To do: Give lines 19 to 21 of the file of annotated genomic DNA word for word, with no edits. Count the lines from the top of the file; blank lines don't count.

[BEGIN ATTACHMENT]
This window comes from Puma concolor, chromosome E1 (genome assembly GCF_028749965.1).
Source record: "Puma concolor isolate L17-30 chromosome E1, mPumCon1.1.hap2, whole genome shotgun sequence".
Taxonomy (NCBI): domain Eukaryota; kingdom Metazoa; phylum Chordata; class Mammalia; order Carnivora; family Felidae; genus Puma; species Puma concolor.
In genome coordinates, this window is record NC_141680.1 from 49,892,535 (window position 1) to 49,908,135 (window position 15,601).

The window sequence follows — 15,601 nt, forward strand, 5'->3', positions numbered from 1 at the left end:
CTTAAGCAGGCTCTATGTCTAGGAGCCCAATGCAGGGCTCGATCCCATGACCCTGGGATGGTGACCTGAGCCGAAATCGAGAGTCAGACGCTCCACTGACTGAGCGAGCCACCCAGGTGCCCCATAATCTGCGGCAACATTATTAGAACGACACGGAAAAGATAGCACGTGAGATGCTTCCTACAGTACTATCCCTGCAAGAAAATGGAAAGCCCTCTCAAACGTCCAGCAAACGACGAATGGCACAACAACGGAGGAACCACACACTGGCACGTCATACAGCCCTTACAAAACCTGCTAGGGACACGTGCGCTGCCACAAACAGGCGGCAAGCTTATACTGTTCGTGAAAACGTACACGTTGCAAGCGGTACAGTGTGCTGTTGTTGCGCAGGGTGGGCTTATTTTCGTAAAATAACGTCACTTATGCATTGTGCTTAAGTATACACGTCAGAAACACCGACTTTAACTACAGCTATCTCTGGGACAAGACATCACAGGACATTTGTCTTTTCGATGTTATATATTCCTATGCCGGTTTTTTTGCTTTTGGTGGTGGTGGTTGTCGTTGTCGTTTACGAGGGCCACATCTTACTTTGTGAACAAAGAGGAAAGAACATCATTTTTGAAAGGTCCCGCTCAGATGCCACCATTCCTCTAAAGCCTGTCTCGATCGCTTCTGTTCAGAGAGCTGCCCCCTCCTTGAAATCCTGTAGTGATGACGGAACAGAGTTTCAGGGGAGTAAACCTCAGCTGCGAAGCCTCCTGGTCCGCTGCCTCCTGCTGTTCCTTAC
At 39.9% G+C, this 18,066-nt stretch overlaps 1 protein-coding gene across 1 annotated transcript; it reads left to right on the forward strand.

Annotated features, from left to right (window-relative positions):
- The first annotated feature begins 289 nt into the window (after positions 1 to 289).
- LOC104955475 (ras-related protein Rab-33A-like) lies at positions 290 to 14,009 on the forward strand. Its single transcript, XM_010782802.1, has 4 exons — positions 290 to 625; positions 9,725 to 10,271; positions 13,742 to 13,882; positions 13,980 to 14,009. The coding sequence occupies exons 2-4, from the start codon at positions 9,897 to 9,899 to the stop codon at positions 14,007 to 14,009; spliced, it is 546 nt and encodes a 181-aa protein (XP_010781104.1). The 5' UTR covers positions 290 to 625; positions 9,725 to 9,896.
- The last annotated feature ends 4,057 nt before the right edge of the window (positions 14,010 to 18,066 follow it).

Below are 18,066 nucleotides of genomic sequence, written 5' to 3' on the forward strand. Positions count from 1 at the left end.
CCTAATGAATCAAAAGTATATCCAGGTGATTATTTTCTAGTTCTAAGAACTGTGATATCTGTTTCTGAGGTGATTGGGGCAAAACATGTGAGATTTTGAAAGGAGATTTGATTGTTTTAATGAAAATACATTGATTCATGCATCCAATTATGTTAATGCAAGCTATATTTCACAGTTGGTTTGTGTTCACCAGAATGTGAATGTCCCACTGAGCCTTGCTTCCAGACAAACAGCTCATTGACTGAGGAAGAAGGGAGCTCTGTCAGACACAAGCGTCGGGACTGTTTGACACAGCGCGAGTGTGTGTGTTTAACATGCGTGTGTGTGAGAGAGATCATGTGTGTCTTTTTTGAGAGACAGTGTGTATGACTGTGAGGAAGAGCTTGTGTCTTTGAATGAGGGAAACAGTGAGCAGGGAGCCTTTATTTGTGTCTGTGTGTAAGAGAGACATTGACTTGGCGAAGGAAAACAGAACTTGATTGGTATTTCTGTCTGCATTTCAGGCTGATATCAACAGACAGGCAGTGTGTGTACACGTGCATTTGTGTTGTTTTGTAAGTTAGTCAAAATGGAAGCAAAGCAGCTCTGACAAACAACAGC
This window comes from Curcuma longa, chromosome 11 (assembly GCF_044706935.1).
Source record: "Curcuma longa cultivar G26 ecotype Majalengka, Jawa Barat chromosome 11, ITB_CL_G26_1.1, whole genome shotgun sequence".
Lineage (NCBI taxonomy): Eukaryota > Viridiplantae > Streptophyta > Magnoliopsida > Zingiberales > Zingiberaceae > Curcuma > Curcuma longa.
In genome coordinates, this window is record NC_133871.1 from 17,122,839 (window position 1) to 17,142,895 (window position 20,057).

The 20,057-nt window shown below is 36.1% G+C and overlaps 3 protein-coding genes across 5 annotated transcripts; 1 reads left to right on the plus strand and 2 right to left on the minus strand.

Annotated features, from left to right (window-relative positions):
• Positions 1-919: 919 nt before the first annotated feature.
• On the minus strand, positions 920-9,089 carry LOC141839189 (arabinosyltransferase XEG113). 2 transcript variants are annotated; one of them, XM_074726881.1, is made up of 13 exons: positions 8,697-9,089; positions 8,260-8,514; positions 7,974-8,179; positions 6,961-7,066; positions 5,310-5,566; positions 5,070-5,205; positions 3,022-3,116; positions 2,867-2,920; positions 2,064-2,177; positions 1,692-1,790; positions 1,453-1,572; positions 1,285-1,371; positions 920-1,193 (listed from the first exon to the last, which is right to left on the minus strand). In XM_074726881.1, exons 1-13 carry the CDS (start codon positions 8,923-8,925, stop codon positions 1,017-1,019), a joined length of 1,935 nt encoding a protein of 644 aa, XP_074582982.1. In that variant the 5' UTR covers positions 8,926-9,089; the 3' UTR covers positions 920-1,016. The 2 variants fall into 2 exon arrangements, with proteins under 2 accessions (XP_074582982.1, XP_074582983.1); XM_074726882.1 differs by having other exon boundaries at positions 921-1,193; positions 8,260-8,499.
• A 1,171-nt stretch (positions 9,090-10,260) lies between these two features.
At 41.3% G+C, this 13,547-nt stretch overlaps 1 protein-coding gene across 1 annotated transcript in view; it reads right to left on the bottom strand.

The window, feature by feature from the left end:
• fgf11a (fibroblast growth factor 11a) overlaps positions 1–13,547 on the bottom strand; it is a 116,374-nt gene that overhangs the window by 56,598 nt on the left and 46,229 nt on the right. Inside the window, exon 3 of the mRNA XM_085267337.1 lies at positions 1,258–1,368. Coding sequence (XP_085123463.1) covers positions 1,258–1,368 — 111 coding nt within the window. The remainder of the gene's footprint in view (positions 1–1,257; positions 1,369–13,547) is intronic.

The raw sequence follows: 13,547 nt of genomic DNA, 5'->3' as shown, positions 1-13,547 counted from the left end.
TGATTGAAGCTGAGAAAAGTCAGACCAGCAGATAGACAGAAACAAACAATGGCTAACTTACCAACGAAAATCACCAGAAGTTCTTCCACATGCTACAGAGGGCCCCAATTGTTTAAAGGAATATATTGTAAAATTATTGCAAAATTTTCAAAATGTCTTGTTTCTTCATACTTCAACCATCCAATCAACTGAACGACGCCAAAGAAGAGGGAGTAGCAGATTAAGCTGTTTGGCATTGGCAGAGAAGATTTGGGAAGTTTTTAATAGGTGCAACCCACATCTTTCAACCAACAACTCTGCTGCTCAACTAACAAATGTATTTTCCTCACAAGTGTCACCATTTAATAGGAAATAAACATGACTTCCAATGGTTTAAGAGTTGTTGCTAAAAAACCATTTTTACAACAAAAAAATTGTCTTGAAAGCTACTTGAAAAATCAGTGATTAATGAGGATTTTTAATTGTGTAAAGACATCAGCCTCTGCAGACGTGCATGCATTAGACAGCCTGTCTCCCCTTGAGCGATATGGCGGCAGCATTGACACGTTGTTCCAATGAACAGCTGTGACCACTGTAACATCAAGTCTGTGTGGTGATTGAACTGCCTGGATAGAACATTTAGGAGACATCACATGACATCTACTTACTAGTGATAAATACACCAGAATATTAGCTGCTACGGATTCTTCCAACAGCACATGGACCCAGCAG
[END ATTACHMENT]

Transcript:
Annotated features, from left to right (window-relative positions):
• Positions 1-919: 919 nt before the first annotated feature.
• On the minus strand, positions 920-9,089 carry LOC141839189 (arabinosyltransferase XEG113). 2 transcript variants are annotated; one of them, XM_074726881.1, is made up of 13 exons: positions 8,697-9,089; positions 8,260-8,514; positions 7,974-8,179; positions 6,961-7,066; positions 5,310-5,566; positions 5,070-5,205; positions 3,022-3,116; positions 2,867-2,920; positions 2,064-2,177; positions 1,692-1,790; positions 1,453-1,572; positions 1,285-1,371; positions 920-1,193 (listed from the first exon to the last, which is right to left on the minus strand). In XM_074726881.1, exons 1-13 carry the CDS (start codon positions 8,923-8,925, stop codon positions 1,017-1,019), a joined length of 1,935 nt encoding a protein of 644 aa, XP_074582982.1. In that variant the 5' UTR covers positions 8,926-9,089; the 3' UTR covers positions 920-1,016. The 2 variants fall into 2 exon arrangements, with proteins under 2 accessions (XP_074582982.1, XP_074582983.1); XM_074726882.1 differs by having other exon boundaries at positions 921-1,193; positions 8,260-8,499.